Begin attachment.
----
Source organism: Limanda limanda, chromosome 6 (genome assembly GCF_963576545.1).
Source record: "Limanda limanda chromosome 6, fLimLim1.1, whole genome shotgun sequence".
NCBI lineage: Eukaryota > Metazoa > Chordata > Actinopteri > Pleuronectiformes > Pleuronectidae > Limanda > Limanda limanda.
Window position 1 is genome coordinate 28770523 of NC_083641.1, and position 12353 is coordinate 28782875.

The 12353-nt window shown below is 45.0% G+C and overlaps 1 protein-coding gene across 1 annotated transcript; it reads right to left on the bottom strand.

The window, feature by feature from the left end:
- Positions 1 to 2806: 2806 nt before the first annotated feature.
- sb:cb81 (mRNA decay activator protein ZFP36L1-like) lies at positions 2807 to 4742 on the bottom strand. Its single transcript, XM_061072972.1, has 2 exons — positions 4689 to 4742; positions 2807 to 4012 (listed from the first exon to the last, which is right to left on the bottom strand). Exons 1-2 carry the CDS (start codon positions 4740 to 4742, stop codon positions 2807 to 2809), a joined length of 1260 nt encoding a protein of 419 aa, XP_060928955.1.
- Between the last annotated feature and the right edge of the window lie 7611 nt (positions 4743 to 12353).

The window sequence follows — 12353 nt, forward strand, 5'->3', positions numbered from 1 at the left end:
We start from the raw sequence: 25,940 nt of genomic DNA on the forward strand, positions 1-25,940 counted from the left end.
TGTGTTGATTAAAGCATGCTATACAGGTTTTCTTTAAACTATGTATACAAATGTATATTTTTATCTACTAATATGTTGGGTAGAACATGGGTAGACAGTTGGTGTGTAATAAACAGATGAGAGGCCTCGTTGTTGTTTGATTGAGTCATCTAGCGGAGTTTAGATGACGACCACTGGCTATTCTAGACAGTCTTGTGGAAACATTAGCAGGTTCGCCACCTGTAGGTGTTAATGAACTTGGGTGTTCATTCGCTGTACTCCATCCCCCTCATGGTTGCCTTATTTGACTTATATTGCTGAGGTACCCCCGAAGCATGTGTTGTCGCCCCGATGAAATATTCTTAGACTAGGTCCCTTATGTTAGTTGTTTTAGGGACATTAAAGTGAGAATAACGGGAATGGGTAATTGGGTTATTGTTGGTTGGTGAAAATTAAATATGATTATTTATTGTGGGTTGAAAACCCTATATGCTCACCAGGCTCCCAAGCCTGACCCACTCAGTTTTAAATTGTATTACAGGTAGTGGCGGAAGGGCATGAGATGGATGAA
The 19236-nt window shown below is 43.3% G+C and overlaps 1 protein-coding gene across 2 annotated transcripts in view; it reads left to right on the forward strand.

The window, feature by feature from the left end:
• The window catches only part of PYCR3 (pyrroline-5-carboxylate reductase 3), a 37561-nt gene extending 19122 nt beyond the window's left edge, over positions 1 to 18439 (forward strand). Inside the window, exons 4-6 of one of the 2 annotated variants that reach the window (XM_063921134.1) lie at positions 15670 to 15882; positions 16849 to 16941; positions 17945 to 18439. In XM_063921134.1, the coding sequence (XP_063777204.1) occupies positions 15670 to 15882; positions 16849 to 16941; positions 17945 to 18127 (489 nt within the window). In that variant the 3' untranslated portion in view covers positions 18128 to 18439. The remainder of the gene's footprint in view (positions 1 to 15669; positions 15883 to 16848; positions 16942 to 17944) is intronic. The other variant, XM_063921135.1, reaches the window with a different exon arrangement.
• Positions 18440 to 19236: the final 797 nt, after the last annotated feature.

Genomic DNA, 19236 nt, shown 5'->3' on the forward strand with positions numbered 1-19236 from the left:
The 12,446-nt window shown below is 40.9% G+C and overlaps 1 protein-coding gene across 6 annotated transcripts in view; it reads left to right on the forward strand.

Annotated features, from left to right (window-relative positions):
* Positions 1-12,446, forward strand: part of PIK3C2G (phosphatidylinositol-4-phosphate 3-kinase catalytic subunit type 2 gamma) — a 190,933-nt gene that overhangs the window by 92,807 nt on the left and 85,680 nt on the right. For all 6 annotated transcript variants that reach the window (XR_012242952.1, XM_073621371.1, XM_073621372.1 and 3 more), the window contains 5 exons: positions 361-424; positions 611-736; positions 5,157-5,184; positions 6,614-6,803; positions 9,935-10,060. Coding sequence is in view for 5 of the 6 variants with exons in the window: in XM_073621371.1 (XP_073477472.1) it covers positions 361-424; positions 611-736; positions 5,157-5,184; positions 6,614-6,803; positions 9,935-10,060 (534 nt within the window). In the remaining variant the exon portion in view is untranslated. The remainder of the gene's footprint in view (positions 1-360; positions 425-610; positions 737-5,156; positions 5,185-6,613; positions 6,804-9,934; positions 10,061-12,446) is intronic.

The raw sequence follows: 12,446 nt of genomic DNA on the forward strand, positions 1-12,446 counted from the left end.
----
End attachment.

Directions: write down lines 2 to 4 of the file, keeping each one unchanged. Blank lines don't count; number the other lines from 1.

Source record: "Limanda limanda chromosome 6, fLimLim1.1, whole genome shotgun sequence".
NCBI lineage: Eukaryota > Metazoa > Chordata > Actinopteri > Pleuronectiformes > Pleuronectidae > Limanda > Limanda limanda.
Window position 1 is genome coordinate 28770523 of NC_083641.1, and position 12353 is coordinate 28782875.